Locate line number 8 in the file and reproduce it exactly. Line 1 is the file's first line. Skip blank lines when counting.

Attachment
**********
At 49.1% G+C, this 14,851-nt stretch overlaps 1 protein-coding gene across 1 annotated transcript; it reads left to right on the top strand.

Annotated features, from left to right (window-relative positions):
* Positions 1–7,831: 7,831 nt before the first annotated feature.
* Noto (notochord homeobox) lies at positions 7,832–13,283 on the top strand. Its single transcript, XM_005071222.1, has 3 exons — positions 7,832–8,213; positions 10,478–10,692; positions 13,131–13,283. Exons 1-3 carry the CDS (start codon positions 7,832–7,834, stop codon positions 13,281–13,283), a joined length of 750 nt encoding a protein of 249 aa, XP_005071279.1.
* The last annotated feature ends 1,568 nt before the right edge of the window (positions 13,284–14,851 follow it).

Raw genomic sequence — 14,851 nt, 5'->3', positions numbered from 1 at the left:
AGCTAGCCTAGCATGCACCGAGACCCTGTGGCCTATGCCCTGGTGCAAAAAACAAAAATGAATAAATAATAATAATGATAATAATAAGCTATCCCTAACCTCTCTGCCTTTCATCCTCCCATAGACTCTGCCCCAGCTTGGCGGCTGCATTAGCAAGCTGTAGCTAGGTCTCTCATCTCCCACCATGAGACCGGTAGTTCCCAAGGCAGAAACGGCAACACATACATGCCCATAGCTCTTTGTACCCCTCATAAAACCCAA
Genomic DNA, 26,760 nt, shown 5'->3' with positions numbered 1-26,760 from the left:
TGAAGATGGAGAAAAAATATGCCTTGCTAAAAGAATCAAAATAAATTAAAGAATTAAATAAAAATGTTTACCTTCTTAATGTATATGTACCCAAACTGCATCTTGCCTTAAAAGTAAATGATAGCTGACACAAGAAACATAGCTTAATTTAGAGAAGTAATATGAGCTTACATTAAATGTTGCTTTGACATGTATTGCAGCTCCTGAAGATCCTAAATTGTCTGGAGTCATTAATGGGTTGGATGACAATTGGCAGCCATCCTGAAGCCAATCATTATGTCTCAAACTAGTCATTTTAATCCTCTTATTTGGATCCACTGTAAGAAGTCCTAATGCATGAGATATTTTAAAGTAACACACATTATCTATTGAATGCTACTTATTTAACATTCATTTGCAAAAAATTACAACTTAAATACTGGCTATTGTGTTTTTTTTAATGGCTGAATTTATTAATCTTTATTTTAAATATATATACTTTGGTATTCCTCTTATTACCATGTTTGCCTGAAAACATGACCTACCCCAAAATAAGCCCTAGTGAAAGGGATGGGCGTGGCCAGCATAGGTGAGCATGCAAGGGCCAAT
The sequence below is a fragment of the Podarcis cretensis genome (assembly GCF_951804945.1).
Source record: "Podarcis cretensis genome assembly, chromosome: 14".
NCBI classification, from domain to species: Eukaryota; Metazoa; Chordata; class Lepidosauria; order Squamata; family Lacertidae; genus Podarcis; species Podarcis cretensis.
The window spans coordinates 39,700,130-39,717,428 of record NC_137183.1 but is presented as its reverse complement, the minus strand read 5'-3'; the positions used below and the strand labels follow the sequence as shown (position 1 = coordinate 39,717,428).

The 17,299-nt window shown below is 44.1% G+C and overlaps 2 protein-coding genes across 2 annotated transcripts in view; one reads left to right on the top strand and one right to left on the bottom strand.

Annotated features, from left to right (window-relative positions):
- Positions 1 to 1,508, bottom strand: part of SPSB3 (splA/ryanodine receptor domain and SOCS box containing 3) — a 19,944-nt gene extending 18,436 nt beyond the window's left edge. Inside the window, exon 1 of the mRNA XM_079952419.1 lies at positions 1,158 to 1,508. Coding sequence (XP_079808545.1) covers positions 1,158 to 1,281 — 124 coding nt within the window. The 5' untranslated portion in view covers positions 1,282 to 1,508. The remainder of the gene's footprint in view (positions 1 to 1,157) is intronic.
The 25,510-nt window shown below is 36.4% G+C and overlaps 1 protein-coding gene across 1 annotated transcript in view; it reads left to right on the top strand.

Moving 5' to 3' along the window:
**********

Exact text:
Genomic DNA, 26,760 nt, shown 5'->3' with positions numbered 1-26,760 from the left: